2008 I was invited to teach yoga in the superdome. At that point I had been teaching for almost a decade and was honored and excited to be one on the many teachers invited. Eve Ensler the creator of the Vagina Monologues had wanted to turn the Super dome into a super love event in honor of her monologue productions 10 year anniversary. She chose the superdome because of the tragic events that occurred there during the Hurricane Katrina. The intention was to invite all those who survived the horrific catastrophe and bring them in for a new experience of love and nurturing. The wellness suites were filled with massage therapists and yoga teachers, aromatherapy, meditation and beauticians.
The superdome was turned into a giant pink vagina. We got to be inside the walls, sharing love with all those who entered.
My experience was profound. As these women came to me to learn yoga I felt like they were teaching me, they each brought tremendous strength with them. The energy in the room was electrically charged. My hair would stand up and chills would run through my skin randomly. These women shared stories of abuse, of rape of murder of powerlessness of witnessing death and destruction. They had been locked in the superdome for many days after the hurricane waiting for assistance and instead they waited in the dark with out food or water. They witnessed mass chaos and attack of the many people in the building. They told stories of dead bodies in the corners and no place to use the bathroom. They crouched in fear trying to protect their children. Crying, screaming fighting for days.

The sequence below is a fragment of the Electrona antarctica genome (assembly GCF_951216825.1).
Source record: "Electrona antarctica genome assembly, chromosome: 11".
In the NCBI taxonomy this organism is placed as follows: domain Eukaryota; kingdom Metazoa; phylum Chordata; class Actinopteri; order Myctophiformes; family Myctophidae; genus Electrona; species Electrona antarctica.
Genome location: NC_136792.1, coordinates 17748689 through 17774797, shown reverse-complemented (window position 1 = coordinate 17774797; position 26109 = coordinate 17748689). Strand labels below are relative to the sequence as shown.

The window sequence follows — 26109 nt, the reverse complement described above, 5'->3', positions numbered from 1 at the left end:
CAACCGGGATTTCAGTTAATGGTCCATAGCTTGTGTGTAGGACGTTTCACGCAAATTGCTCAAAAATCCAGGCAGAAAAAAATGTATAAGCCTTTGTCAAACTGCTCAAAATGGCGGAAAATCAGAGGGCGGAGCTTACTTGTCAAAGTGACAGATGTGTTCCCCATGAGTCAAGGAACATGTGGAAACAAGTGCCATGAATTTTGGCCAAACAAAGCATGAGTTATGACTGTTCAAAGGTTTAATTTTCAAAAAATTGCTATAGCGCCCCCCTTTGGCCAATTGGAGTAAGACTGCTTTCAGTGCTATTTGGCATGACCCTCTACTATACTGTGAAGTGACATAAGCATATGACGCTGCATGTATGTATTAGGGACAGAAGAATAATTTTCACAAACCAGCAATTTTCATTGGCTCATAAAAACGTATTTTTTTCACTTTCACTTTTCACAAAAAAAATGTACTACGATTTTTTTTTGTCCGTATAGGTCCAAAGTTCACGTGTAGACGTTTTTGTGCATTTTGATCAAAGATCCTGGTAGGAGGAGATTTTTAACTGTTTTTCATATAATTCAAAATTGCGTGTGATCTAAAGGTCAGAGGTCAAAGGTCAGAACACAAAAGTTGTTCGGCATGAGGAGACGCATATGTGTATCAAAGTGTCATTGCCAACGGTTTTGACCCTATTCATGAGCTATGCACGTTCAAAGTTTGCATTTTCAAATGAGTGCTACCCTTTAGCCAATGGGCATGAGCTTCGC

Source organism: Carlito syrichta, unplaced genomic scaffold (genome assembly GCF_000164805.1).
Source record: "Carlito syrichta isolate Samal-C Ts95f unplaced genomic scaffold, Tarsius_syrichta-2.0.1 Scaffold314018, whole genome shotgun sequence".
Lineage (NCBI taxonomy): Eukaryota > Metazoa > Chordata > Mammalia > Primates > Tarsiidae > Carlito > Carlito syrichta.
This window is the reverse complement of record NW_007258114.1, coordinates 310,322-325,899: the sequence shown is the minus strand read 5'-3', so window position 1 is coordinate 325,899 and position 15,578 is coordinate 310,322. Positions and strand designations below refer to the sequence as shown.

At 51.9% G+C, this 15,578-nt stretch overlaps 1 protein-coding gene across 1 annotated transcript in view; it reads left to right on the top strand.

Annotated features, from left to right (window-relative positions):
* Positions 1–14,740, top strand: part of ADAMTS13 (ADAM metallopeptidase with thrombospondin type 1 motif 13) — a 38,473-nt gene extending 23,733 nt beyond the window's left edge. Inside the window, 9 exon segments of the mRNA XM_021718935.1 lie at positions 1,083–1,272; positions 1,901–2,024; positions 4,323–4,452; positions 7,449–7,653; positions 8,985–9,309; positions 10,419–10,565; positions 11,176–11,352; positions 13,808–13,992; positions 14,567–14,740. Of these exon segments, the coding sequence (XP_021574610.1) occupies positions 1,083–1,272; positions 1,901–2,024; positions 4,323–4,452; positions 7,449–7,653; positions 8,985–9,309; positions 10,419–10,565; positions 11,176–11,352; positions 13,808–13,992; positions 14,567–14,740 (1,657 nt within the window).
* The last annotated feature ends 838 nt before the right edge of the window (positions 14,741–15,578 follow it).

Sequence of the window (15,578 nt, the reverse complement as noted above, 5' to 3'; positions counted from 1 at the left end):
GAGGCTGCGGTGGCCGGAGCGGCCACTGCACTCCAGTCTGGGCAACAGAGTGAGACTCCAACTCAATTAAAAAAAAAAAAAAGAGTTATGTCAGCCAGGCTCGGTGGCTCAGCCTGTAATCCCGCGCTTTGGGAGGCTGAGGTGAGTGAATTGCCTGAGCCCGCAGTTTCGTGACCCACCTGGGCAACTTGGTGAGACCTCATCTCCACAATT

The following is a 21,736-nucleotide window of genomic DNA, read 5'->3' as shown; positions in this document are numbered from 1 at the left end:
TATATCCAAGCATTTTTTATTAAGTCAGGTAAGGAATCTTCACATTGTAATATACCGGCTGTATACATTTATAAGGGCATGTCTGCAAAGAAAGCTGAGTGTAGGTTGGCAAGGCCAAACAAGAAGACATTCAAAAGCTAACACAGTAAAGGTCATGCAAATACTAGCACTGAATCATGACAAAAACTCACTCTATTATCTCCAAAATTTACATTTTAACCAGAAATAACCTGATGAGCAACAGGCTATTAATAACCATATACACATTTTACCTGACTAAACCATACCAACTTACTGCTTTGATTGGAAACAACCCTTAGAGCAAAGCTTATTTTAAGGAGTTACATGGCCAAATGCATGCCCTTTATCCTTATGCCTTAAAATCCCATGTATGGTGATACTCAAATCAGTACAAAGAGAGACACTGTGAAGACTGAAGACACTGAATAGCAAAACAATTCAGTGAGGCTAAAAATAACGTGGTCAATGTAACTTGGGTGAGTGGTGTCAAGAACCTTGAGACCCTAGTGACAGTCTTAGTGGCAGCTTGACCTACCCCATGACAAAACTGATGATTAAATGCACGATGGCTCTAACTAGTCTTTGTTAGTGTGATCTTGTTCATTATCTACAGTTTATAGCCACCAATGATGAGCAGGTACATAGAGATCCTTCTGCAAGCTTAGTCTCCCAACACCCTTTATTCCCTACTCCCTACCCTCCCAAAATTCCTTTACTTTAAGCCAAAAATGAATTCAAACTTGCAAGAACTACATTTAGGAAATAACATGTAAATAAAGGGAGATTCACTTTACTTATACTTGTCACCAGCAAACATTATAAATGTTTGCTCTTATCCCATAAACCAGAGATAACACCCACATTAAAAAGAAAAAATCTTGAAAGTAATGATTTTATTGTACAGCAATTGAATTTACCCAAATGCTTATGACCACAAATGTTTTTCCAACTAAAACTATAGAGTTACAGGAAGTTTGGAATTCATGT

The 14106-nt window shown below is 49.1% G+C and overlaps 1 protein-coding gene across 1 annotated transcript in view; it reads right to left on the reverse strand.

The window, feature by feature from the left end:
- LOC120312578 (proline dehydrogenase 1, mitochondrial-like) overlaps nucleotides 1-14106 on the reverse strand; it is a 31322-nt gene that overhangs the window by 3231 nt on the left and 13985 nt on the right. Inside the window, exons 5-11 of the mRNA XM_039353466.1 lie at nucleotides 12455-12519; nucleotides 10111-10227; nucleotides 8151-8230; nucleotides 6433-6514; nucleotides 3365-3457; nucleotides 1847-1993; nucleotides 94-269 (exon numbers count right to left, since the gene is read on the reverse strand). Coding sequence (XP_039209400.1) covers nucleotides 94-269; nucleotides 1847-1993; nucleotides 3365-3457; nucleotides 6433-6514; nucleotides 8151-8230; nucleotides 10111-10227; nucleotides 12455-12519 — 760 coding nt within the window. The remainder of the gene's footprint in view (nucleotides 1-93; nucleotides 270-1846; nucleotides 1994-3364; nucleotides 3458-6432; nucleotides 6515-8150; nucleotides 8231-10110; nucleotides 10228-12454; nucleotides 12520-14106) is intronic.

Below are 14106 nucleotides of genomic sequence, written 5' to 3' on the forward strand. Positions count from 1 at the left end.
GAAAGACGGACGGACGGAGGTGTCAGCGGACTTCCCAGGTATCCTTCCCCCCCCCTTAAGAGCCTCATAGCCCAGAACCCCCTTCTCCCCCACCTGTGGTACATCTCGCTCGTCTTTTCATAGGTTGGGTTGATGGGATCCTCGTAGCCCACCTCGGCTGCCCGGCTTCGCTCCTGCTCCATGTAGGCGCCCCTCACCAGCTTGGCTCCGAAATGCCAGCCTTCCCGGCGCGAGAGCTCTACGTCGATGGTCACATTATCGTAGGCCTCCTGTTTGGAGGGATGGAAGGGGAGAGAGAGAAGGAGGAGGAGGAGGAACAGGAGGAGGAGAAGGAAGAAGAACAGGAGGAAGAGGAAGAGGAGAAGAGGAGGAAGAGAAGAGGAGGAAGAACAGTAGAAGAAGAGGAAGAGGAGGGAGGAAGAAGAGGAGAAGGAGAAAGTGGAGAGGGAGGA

Being invited back into the Superdome was like being asked to walk into a nighterror. It took courage for these ladies to come back into these walls. They were so brave to allow for us little yoga teachers to lead them through postures that would bring up all the memories they were trying so hard to loose.
The event was so potent for me, I felt like something in me could take all this pain, I could feel the anguish, I could sit with these women and hold their hands and cry with them and then as we cried the pain would dissipate. Being heard and understood and given space to express was helping these ladies let go. I felt like a filter, a sifter, a container of energy. As the charge would move through me I empathized and felt their sorrow, I could ground the experience through my body releasing it from them.
Being a person of compassion for complete and total strangers led me to understand that all of us can do this for anyone at any time if we intend to.
Love is supreme and the SuperLove Superdome worked its magic.
I am grateful.